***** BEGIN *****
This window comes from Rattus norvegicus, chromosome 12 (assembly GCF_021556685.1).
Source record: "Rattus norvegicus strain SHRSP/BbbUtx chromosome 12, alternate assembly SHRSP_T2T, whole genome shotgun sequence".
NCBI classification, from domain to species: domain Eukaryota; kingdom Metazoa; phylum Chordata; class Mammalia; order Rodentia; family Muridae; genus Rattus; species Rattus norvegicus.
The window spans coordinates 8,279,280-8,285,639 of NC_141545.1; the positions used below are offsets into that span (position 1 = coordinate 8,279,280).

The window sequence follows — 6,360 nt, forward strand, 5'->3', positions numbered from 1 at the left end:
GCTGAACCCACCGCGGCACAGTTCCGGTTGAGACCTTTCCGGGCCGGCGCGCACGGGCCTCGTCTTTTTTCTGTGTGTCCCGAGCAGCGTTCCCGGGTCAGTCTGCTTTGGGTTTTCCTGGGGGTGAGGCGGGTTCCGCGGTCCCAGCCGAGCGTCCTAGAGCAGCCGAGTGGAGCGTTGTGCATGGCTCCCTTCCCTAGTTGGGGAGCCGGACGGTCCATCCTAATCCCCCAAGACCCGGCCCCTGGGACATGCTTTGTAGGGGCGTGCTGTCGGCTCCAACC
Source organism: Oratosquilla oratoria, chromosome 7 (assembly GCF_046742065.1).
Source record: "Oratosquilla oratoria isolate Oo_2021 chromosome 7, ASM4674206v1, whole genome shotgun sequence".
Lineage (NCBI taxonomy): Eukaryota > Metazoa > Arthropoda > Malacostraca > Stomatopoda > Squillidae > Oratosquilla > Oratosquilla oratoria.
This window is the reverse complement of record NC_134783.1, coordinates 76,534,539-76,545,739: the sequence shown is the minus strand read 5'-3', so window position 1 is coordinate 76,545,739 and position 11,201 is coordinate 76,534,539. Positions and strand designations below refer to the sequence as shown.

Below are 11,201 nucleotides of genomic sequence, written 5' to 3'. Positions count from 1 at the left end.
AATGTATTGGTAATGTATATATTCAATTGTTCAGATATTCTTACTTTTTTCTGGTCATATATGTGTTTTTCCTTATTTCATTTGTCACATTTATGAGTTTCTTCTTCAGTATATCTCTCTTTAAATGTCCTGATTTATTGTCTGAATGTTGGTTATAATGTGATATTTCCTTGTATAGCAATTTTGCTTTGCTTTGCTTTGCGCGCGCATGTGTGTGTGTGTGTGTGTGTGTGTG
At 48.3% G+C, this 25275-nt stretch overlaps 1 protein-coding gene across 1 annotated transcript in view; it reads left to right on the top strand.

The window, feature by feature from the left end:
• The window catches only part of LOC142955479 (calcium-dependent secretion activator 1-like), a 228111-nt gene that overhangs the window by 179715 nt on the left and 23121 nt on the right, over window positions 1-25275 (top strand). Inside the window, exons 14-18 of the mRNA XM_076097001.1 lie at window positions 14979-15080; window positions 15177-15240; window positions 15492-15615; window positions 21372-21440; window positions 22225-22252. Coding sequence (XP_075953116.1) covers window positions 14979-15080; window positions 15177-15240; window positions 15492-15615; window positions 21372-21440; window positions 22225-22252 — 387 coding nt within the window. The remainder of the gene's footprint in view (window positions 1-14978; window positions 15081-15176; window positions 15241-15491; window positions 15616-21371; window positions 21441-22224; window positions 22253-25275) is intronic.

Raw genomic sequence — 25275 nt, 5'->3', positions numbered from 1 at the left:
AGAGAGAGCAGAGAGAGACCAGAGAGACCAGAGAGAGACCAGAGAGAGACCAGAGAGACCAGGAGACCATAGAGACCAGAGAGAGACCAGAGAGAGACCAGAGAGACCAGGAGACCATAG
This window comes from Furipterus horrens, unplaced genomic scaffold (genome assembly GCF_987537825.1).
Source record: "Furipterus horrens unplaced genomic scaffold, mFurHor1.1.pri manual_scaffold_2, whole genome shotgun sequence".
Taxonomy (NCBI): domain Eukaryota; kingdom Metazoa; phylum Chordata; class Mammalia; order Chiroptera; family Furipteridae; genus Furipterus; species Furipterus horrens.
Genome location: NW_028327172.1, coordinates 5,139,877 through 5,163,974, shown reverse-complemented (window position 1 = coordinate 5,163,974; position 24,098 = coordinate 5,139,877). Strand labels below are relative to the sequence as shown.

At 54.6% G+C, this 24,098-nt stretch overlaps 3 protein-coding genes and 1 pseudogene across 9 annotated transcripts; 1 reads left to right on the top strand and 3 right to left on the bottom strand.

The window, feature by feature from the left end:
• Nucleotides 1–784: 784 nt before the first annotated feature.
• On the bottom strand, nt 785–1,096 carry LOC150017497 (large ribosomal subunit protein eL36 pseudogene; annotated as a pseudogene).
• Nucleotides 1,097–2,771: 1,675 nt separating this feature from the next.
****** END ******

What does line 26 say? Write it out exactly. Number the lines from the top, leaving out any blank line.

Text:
• Nucleotides 1,097–2,771: 1,675 nt separating this feature from the next.